Converting Windows Guests From VMWare ESX to KVM With Virtio Drivers
Tags: 0x7b, 2003, 2k3, blue screen, bsod, CentOS, conversion, esx, kvm, libvirt, linux, mergeide, migration, red hat, RHEL, sysadmin, v2v, viostor, virtio, virtual, Virtualization, vm, vmware, windows
The below steps were tested while pulling my hair out trying to migrate a Windows 2k3 guest from VMWare ESX to KVM managed by libvirt, hopefully this will save you from much windows related pain and suffering.
Prep the VM while it’s still running in VMware
Download MergeIDE.zip and run MergeIDE.bat. This is a really important step that will prepare the system to boot using an IDE driver when we bring it up in KVM. Skipping this step will likely result in blue screen errors and much frustration.
MergeIDE can be downloaded at
Also, ensure that you know the local administrator password. This seems rather obvious but networking may not come up, so best to be prepared.
Now you’re ready to shut down and copy the vm.
Shutdown the VM and copy it’s vmdk
Gracefully shut down the VM. Once it’s down, ssh into your ESX server and navigate to the appropriate VMFS volume containing your VM.
[root@esx1 example-vm]# pwd /vmfs/volumes/VMFS1/example-vm [root@esx1 example-vm]# ls example-vm-flat.vmdk example-vm.vmdk example-vm.vmx example-vm.nvram example-vm.vmsd example-vm.vmxf vmware-0.log vmware-2.log vmware-7.log vmware.log vmware-1.log vmware-6.log vmware-8.log
SCP the “flat” .vmdk file (or files if your machine has multiple virtual disks) from your ESX host to your KVM host.
[root@esx1 example-vm]# scp -pr example-vm-flat.vmdk kvm1:/etc/libvirt/images/ root@kvm1 password: example-vm-flat.vmdk 100% 20GB 14.6MB/s 23:20
Prepare the libvirt/KVM instance
Create an XML file to define the attributes of the virtual machine. You’ll likely want to copy things like the memory size, number of CPUs and MAC address from the vmware vmx file, in our case this is
In order to set up virtio we first set our primry disk as bus type ide and create a secondary disk with a bus type of virtio. This will allow us to boot from the existing OS without special drivers. From there windows will detect the secondary virtio SCSI adapter and prompt for driver installation. We’ll also attach a virtio guest drivers floppy while we’re at it.
Virtio guest driver iso and floppy images can be downloaded at
<domain type='kvm'> <name>example-vm</name> <uuid>5de881b6-7738-4c30-8f14-da203c1b09f5</uuid> <memory>2097152</memory> <currentMemory>2097152</currentMemory> <vcpu>1</vcpu> <os> <type arch='x86_64' machine='rhel5.4.0'>hvm</type> <boot dev='hd'/> </os> <features> <acpi/> <apic/> <pae/> </features> <clock offset='utc'/> <on_poweroff>destroy</on_poweroff> <on_reboot>restart</on_reboot> <on_crash>restart</on_crash> <devices> <emulator>/usr/libexec/qemu-kvm</emulator> <disk type='file' device='disk'> <driver name='qemu' cache='none'/> <source file='/etc/libvirt/images/example-vm/example-vm-flat.vmdk'/> <target dev='hda' bus='ide'/> <driver name='qemu' cache='none'/> <source file='/etc/libvirt/images/example-vm/virtio-temp.raw'/> <target dev='vdb' bus='virtio'/> </disk> <disk type='file' device='floppy'> <source file='/root/virtio-win-1.1.16.vfd'/> <target dev='fda' bus='fdc'/> </disk> <readonly/> </disk> <interface type='bridge'> <mac address='00:50:56:b9:4e:50'/> <source bridge='virbr0'/> <model type='virtio'/> </interface> <serial type='pty'> <target port='0'/> </serial> <console type='pty'> <target port='0'/> </console> <input type='mouse' bus='ps2'/> <graphics type='vnc' port='-1' autoport='yes' keymap='en-us'/> </devices> </domain>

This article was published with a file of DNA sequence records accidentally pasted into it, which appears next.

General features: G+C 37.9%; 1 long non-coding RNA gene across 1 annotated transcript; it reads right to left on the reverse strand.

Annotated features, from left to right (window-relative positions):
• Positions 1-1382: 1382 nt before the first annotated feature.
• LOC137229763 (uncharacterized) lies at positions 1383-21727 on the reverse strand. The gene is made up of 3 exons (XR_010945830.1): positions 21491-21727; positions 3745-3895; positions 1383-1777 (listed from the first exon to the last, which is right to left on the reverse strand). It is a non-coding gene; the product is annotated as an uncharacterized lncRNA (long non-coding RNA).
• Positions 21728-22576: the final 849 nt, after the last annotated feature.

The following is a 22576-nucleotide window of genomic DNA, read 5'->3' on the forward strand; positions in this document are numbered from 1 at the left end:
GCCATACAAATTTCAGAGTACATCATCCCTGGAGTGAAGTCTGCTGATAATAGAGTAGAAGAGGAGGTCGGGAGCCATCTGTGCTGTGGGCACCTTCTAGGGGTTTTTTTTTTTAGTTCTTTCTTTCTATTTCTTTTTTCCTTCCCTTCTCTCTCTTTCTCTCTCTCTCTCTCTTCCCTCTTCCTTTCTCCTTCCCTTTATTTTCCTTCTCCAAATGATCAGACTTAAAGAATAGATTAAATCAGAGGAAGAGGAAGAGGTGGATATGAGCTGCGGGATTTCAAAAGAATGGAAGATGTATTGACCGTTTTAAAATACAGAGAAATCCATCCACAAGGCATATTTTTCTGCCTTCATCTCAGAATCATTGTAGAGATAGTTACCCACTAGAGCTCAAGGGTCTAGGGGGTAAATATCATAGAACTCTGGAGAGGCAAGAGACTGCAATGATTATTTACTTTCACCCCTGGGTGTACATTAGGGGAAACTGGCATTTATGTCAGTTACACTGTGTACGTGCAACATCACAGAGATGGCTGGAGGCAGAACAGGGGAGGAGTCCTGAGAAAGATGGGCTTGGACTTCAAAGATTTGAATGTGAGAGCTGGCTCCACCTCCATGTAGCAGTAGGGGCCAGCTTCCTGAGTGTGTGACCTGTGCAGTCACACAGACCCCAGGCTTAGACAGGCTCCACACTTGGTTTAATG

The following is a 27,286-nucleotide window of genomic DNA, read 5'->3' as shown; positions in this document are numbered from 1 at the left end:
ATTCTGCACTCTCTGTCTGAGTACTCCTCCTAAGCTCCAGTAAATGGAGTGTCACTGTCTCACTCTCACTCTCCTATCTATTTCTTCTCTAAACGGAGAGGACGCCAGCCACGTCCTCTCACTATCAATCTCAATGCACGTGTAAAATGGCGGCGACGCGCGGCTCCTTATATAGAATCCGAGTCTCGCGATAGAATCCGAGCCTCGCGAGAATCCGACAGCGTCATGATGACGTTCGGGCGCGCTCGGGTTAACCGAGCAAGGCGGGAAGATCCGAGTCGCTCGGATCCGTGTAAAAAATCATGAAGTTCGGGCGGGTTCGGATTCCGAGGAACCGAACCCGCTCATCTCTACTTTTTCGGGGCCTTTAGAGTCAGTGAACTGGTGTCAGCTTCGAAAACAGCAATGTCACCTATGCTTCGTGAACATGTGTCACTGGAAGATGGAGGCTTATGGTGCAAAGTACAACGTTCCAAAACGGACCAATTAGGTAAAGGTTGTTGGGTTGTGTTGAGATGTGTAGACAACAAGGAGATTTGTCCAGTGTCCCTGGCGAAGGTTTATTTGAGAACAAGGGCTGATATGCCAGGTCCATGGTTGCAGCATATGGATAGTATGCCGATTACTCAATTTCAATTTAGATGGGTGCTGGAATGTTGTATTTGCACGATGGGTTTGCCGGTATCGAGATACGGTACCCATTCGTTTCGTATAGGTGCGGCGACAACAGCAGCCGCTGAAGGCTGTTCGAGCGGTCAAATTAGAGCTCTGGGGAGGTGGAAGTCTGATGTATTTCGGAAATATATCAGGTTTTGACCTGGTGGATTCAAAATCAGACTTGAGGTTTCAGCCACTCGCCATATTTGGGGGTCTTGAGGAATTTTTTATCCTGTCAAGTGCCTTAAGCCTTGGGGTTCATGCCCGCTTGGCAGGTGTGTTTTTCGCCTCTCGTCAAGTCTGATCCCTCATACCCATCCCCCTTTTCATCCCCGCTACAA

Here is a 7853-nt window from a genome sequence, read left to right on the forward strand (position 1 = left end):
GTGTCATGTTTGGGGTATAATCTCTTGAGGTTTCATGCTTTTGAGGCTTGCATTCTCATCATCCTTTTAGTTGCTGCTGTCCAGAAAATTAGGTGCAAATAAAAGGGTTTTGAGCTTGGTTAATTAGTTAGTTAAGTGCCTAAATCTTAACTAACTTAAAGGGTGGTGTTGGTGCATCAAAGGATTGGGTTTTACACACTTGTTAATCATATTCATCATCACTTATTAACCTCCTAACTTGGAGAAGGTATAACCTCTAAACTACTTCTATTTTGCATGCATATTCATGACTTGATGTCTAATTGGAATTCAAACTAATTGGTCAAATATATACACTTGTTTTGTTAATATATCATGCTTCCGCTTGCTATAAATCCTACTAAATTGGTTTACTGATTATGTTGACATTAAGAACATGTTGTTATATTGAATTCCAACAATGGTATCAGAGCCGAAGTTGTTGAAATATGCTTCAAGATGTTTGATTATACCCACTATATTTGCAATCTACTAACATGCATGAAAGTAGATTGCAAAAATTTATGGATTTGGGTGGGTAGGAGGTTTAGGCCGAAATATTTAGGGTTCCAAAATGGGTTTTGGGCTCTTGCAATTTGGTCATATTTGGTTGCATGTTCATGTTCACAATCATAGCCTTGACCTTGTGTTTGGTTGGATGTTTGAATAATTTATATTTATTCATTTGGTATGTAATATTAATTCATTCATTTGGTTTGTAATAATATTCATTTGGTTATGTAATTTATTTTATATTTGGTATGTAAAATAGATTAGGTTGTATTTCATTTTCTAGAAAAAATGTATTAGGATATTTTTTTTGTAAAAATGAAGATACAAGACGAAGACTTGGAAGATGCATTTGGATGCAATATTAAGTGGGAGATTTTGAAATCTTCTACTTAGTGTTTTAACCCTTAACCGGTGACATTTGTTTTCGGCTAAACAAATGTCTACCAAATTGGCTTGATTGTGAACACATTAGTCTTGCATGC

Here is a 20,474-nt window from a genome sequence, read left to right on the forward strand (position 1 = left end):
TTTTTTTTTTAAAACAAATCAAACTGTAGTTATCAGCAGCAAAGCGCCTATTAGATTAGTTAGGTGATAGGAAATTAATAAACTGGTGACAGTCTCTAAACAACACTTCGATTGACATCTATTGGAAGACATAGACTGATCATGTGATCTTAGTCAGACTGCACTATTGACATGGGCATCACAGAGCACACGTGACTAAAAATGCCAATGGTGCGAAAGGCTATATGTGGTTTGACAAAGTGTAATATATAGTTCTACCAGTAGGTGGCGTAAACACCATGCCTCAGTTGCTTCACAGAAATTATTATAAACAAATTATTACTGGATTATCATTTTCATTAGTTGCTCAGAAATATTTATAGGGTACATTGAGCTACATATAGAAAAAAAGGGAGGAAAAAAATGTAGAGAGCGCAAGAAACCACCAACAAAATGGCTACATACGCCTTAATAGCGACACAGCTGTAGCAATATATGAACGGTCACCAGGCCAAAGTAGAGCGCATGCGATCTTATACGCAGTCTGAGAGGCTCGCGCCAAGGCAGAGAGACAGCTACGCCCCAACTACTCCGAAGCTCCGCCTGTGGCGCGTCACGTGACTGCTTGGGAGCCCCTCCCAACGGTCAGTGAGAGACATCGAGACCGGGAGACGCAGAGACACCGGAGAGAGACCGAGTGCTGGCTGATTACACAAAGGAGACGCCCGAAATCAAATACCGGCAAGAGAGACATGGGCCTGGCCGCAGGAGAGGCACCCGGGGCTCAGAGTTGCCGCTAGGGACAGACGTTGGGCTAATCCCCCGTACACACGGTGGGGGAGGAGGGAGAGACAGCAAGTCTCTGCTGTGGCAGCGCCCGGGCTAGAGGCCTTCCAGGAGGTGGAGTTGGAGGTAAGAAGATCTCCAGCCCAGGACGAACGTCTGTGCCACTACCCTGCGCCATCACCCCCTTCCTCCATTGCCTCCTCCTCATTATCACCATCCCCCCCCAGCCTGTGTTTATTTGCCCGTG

Note: if you need to generate a new uuid simply run
Now you’re ready to “Define” the new virtual machine in libvirt.
[root@kvm1 ~]# virsh define /etc/libvirt/qemu/example-vm.xml Domain example-vm defined from /etc/libvirt/qemu/example-vm.xml
Boot the KVM guest
Using virt-manager, start the virtual machine. It should boot up and allow you to log in as a local administrator or with cached credentials. If you are seeing a bsod (blue screen) with error 0x000007b boot errors, verify that the MergeIDE step was successful. This resolved my 0x7b errors.
Install the windows virtio guest drivers
Upon logging in, windows should detect the new virtio SCSI and network hardware and prompt you for drivers. You’ll want to point it at the floppy drive we attached to the guest.
A very detailed description of what to do is available at
Change the primary disk from ide to virtio
Finally, once the virtio drivers have been successfully installed you’re ready to change your boot disk to a bus type of virtio and can remove the temporary second drive. This can be done by executing
virsh edit example-vm while the host is running and changing the disk dev= and bus= as follows:
<disk type='file' device='disk'> <driver name='qemu' cache='none'/> <source file='/etc/libvirt/images/example-vm/example-vm-flat.vmdk'/> <target dev='vda' bus='virtio'/> </disk>
You can also remove the driver floppy at this time.
Perform a full reboot of the guest
To make the above change take effect simply shut the machine down completely and then re-start it with virt-manager. Don’t simply issue a reboot from within the VM, we need to apply the changes to the libvirt domain definition.
Your VM should now be up and running, free from vmware and benefiting from the performance gains of virtio.